Nashville, Tenn. – Representatives of the Christian Church (Disciples of Christ), Churches of Christ, and Christian Churches / Churches of Christ gathered in Nashville June 11-13 for the 10th Stone-Campbell Dialogue, an ongoing discussion intended to strengthen ties between the three historically related religious groups.
Sharing roots in the 19th-century frontier religious reform movement associated with Christian leaders Thomas and Alexander Campbell and Barton W. Stone, the three major “streams” in the Stone-Campbell Movement have a combined membership of over 3 million people.
The dialogue participants, composed of ministers and university and seminary professors, addressed the topic of biblical interpretation, building on the work of the June 2005 dialogue in Dallas.
Moving beyond theological conversation, participants in this year’s discussions also contributed ideas for materials congregations can use in local “dialogues.”
The event began with Sunday-evening worship at Nashville’s Woodmont Hills Church of Christ involving both dialogue participants and members of local congregations in the Stone-Campbell tradition. Some 300 people attended the service, the first of its kind in Nashville, according to Clint Holloway, organizer of the event and minister of involvement at Nashville’s First Christian Church.
Subsequent talks between dialogue members took place in the nearby facilities of Lipscomb University, affiliated with Churches of Christ.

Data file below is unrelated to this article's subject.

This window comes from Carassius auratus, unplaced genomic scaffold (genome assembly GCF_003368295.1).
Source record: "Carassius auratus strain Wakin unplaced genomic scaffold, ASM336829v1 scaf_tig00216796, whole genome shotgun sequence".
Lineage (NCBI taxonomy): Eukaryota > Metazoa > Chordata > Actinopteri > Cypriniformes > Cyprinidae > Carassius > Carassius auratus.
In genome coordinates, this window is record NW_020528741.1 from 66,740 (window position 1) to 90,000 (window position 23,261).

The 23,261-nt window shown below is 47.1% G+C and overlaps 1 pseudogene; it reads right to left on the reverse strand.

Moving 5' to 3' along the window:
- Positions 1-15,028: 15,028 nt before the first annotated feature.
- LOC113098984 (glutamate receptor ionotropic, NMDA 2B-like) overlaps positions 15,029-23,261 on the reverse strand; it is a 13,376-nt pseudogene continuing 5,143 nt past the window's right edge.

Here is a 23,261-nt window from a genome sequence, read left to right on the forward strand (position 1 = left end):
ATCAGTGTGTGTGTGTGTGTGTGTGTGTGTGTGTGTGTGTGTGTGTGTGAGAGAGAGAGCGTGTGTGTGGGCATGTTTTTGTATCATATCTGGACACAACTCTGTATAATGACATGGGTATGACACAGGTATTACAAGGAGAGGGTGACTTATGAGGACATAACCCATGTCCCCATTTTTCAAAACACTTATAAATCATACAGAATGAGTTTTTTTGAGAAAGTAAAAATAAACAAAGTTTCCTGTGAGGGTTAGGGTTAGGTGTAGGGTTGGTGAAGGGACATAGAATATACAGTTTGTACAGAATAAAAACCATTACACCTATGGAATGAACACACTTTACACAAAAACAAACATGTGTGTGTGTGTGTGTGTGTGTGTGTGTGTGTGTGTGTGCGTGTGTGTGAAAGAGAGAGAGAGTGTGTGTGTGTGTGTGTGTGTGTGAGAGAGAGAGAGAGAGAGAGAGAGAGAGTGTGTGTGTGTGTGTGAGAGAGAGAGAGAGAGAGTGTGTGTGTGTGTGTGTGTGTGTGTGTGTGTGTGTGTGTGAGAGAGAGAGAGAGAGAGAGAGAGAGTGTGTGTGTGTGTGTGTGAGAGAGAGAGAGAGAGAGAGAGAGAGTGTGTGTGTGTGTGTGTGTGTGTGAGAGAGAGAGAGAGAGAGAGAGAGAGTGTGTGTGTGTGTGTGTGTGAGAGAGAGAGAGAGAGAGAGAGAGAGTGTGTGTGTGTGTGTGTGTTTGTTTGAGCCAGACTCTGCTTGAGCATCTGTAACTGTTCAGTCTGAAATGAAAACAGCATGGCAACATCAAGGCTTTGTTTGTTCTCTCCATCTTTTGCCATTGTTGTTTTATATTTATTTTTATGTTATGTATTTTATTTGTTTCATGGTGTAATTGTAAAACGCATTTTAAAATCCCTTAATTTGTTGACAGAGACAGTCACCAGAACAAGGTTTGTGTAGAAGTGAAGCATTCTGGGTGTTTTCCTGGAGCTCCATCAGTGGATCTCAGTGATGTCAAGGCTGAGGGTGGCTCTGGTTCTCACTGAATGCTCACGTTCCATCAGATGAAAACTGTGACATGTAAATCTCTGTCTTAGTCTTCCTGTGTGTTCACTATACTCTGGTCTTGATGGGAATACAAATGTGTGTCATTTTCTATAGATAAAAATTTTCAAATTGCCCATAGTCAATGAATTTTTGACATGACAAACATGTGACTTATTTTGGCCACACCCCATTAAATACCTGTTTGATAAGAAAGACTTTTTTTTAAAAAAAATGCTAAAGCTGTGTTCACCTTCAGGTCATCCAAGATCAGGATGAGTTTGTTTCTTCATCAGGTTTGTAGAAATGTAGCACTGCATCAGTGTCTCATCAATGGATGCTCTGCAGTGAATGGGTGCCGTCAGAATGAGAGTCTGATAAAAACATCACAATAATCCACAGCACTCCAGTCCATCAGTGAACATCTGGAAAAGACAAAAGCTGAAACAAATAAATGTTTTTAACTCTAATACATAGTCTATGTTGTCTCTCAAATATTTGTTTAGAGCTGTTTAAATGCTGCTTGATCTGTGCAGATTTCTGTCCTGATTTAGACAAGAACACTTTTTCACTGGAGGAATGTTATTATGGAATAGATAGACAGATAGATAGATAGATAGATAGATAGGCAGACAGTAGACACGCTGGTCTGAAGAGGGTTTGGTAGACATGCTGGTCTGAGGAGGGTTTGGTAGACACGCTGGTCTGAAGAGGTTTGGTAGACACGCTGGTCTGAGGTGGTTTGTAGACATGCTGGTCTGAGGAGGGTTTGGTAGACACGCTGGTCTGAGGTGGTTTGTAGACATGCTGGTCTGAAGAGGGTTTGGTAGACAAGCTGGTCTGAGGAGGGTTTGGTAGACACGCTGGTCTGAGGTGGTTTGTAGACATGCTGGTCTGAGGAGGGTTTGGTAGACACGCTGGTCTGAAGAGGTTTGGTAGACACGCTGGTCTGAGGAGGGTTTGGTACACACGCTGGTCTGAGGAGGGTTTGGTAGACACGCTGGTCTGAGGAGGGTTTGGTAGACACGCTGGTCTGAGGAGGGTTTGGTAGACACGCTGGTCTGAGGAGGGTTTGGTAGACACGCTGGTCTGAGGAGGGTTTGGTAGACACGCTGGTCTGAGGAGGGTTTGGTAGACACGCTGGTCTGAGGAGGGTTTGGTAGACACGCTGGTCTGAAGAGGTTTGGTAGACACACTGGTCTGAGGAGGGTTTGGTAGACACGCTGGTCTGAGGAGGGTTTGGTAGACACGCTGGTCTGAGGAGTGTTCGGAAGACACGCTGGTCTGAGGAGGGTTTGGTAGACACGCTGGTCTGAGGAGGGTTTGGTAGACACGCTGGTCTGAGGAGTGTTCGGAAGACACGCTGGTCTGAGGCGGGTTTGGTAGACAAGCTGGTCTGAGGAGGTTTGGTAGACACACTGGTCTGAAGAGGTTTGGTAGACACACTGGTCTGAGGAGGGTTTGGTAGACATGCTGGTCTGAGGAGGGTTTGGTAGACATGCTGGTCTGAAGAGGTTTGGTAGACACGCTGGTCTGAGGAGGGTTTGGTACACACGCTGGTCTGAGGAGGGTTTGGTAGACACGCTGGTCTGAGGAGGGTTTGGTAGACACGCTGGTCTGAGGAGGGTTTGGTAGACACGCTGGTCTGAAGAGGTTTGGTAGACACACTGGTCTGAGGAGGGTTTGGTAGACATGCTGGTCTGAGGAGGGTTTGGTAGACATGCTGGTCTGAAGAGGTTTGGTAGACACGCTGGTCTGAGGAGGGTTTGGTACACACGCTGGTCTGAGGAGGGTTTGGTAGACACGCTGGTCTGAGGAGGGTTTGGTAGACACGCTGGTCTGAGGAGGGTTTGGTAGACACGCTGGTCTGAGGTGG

Launching the dialogue’s opening session was a communion service directed by the Rev. Glenn Carson, president of the Disciples Historical Society in Nashville. For the service, Carson placed the communion elements on a table more than 175 years old that was once used by 19th century reformers Alexander Campbell and Walter Scott to celebrate the Lord’s Supper.
After communion, participants engaged in a period of Bible study led by Carl McKelvey, director of Lipscomb University’s Center for Spiritual Renewal. They then began talks and later commented on a draft of “The Stone-Campbell Dialogue: Manual for Local Sessions,” a document intended to assist churches wishing to dialogue with neighboring congregations.
During the final sessions, members completed initial work on a statement of affirmations concerning the Bible and its interpretation. While acknowledging differences in the scriptural themes each group emphasizes, representatives affirmed that “We share a rich heritage which holds Scripture in high regard – we all think of ourselves as Scripture-focused and Scripture-driven,” a draft version of the statement said.
Following discussion of the statement, dialogue members split into small groups to talk about the stereotypes that had developed during the more than 100 years of division among churches in the Stone-Campbell tradition. Members plan to include a list of these common misconceptions, along with affirmations to counter them, in materials for churches to use in local talks.
Airing misrepresentations born of a century of tension and mistrust proved a moving experience for participants. After the small groups had finished presenting their lists of stereotypes, dialogue members formed a circle and prayed, each person placing an arm on the shoulder of another. After the prayer, they sang the classic hymn, “Blest Be the Tie.”